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9 Water Safety Tips Every Parent Needs to Know

Board-certified pediatric emergency physician Ronnie Waldrop, MD, and nurse Erin Rovelli, RN, serve patients at the Children’s Emergency Room at Inova Loudoun Hospital, Loudoun County’s only emergency facility solely dedicated to caring for children and adolescents.

With summer in full swing, we’re all looking for ways to stay cool. Whether your family enjoys a dip in the pool, day at the beach or plunge into the lake, water safety should be at the top of your mind.

Drowning is the third leading cause of death from unintentional injury worldwide. In the United States, it is the second leading cause of unintentional injury death in children ages 1 to 14. More than 25% of drowning victims die, and up to one-third of survivors sustain moderate to severe brain injuries.

Drowning can happen anywhere. Children under 5 in urban areas are most likely to drown in swimming pools, while those in rural locales are most likely to experience water accidents in lakes, ponds and ditches. An infant can drown in under 5 minutes of being submerged, and in as little as a bucket of water.

The main factors that increase an individual’s risk of drowning include:

  • Location
  • Inability to swim
  • Unsupervised swimming
  • Inadequate barriers preventing unsupervised water access
  • Failure to wear appropriate flotation devices

You don’t have to be afraid of the water, as long as you’re prepared. Keep these 9 tips in mind to stay safe while you splash:

  1. Learn CPR. CPR performed by bystanders has been shown to save lives and reduce the likelihood of serious injuries in drowning victims.
  2. Keep a Close Eye. Designate a responsible adult to watch children swimming or playing in or around water. If you’re watching preschool-age kids, stay close enough to reach them at all times. Because drowning occurs quickly and quietly, those responsible for supervising children should not be distracted by activities, such as reading or using a cell phone. Whenever possible, choose swimming sites that have lifeguards on duty for an extra set of eyes.
  3. Pair Up. Encourage children and teenagers to always swim with a buddy instead of diving in solo.
  4. Build Fences. If you have a pool at home, separate the pool area from the house and yard. The fence should be at least 4 feet high. Opt for self-closing and self-latching gates that open outward. Latches should be out of reach of children.
  5. Consider Additional Barriers. If you have a pool, automatic door locks can prevent access to the pool. Alarms can alert you if someone enters the pool area.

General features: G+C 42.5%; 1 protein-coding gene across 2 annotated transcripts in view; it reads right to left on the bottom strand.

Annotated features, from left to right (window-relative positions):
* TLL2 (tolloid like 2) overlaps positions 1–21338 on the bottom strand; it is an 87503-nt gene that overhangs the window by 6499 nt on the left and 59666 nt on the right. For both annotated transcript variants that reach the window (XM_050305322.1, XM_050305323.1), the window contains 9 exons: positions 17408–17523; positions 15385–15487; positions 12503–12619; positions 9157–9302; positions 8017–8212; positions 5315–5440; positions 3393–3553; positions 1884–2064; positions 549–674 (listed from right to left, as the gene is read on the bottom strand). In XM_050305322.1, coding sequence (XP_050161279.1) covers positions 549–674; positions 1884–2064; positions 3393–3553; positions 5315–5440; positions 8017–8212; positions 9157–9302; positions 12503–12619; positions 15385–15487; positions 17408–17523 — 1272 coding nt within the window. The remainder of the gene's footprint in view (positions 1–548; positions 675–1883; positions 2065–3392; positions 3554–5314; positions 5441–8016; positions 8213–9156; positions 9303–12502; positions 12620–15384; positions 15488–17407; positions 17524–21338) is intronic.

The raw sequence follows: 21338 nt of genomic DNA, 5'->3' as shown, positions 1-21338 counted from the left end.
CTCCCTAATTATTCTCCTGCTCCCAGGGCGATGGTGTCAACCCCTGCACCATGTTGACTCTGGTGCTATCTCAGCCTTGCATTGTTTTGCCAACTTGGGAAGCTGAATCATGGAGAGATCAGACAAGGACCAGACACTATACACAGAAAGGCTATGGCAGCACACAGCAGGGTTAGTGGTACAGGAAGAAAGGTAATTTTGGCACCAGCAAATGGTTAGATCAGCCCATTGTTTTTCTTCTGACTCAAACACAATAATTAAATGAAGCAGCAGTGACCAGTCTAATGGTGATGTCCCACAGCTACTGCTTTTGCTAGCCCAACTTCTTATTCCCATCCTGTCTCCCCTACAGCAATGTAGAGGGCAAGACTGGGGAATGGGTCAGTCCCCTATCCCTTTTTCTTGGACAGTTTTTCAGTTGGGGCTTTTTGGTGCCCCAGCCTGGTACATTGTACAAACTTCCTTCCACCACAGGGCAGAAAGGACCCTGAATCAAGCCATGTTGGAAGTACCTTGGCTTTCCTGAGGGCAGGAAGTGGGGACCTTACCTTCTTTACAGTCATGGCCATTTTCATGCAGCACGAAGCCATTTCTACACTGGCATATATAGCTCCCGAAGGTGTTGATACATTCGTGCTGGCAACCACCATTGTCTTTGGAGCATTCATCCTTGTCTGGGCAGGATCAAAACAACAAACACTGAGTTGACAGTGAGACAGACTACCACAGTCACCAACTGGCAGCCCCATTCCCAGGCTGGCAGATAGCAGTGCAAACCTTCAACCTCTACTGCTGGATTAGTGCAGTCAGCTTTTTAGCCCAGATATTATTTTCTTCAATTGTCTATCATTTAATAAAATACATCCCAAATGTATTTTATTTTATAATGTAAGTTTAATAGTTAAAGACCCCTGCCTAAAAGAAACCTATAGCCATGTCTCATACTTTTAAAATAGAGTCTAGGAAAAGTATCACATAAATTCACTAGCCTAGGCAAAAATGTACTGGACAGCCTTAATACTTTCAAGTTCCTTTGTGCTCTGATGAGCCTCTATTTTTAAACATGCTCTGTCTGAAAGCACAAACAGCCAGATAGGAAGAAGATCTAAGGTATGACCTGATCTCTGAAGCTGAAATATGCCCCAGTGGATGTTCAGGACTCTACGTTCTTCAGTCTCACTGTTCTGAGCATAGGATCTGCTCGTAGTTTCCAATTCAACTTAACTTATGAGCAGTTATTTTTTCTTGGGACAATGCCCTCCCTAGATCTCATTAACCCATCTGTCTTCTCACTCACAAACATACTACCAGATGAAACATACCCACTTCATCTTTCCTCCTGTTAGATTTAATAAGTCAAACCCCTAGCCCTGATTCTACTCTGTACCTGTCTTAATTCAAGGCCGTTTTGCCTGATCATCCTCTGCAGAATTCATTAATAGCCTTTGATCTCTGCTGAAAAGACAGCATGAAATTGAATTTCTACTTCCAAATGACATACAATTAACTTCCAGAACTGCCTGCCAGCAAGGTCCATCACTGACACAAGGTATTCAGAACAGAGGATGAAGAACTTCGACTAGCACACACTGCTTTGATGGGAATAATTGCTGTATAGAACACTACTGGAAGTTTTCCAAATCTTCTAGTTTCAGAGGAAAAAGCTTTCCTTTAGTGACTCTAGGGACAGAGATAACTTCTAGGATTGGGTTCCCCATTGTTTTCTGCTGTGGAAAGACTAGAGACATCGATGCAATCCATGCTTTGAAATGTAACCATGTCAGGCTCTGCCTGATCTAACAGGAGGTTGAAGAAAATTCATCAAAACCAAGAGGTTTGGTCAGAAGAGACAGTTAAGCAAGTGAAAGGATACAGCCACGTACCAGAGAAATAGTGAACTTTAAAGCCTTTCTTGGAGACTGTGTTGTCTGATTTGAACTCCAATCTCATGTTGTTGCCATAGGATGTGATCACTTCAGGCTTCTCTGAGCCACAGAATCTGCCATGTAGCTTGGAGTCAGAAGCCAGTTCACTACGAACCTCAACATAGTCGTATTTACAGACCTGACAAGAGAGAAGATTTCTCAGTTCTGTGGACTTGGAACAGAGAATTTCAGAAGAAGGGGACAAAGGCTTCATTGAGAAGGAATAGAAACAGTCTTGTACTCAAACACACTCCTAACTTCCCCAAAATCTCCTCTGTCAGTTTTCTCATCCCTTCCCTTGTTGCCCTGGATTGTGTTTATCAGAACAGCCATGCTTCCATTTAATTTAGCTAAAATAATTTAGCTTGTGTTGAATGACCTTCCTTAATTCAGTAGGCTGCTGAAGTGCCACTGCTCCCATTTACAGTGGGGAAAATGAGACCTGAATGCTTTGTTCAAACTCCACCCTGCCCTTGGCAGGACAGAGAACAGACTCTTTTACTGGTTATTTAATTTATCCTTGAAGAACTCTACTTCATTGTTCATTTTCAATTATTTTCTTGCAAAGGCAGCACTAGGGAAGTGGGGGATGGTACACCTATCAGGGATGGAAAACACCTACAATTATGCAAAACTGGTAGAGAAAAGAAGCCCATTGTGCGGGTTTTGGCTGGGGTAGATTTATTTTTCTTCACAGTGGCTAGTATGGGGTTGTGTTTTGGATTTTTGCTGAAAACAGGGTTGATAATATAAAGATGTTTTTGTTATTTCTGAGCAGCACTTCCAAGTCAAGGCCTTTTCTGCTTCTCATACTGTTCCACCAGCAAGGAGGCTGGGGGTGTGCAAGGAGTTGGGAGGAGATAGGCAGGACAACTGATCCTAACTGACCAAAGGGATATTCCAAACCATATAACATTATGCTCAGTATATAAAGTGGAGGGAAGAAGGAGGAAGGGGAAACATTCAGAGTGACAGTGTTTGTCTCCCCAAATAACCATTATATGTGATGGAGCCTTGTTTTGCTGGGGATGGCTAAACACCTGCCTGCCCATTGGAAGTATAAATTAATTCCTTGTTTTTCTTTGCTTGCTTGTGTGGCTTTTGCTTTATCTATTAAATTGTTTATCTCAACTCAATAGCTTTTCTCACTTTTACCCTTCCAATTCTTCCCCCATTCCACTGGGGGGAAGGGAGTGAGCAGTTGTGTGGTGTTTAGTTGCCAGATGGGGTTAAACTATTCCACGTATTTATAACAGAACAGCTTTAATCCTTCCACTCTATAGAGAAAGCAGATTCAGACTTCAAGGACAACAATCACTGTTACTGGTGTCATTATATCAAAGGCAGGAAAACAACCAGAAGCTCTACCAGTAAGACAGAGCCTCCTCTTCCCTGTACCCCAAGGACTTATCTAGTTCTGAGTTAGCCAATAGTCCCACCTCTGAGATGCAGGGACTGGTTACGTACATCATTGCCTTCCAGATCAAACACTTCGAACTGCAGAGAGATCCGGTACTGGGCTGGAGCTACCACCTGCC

6. Clear Out Toys. Remove floats, balls and other toys from the pool and surrounding area immediately after use so children are not tempted to enter the pool area unsupervised.
  7. Know the Signs. Many public beaches or lakes use colored warning flags or signs to alert visitors to different swimming conditions. Check with local authorities and review posted signs to understand – and heed – warning flags before entering the water.
  8. Watch for Waves and Rip Currents. Rip currents are powerful channels of water that can sweep even strong swimmers out to sea. Avoid swimming if the surf is discolored and choppy, foamy or filled with debris and moving in a channel away from shore. If you encounter a rip current, swim parallel to the shore until you’re free, then swim diagonally toward shore.
  9. Learn to Swim. Swim lessons for children over age 4 decrease the risk of drowning. For younger children, it’s not clear whether lessons can reduce drowning risk. While lessons teach young kids basic swimming skills, they might also make little ones feel overconfident in the water. Even if your child has had formal lessons, you should always supervise them closely around water.

If your child has had a water incident or near-drowning event, make sure to monitor them closely. Complications can arise hours after rescue. If you notice confusion, coughing, wheezing, exhaustion, difficulty breathing or use of the abdominal muscles to breathe, have your child evaluated immediately by your pediatrician or an emergency room physician.

Think you’re ready to hit the beach? Take our swim safety quiz to find out.

Learn about the Children’s Emergency Room at Inova Loudoun Hospital, an ER specially designed to care for children and adolescents.

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